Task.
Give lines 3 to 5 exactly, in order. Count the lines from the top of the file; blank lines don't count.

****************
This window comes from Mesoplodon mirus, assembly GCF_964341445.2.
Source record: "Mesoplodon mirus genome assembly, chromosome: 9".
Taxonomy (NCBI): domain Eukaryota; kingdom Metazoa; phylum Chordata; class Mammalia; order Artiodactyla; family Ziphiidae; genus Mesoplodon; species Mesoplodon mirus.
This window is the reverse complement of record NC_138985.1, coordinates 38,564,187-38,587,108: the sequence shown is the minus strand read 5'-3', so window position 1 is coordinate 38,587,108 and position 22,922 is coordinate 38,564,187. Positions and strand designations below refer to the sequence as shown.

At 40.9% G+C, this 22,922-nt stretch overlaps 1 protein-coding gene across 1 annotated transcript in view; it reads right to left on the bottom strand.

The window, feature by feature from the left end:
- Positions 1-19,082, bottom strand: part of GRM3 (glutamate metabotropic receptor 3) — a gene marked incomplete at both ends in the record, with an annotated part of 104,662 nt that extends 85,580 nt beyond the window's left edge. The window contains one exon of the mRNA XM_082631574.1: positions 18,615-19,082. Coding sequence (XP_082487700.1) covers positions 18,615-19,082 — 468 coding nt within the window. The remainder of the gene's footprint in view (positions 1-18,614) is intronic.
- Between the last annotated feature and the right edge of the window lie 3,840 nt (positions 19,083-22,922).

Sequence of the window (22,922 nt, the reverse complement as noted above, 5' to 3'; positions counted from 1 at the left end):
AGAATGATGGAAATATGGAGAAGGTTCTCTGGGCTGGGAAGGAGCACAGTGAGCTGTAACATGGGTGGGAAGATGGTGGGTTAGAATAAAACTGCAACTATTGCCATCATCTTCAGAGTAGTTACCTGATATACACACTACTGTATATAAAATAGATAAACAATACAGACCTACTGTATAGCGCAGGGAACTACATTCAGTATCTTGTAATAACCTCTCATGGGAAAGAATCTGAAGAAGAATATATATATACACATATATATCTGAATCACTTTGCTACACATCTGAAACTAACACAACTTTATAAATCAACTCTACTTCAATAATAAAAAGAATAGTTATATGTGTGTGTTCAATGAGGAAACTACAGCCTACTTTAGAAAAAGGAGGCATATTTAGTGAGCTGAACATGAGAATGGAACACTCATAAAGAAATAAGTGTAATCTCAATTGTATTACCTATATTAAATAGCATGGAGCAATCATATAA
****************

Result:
Taxonomy (NCBI): domain Eukaryota; kingdom Metazoa; phylum Chordata; class Mammalia; order Artiodactyla; family Ziphiidae; genus Mesoplodon; species Mesoplodon mirus.
This window is the reverse complement of record NC_138985.1, coordinates 38,564,187-38,587,108: the sequence shown is the minus strand read 5'-3', so window position 1 is coordinate 38,587,108 and position 22,922 is coordinate 38,564,187. Positions and strand designations below refer to the sequence as shown.

At 40.9% G+C, this 22,922-nt stretch overlaps 1 protein-coding gene across 1 annotated transcript in view; it reads right to left on the bottom strand.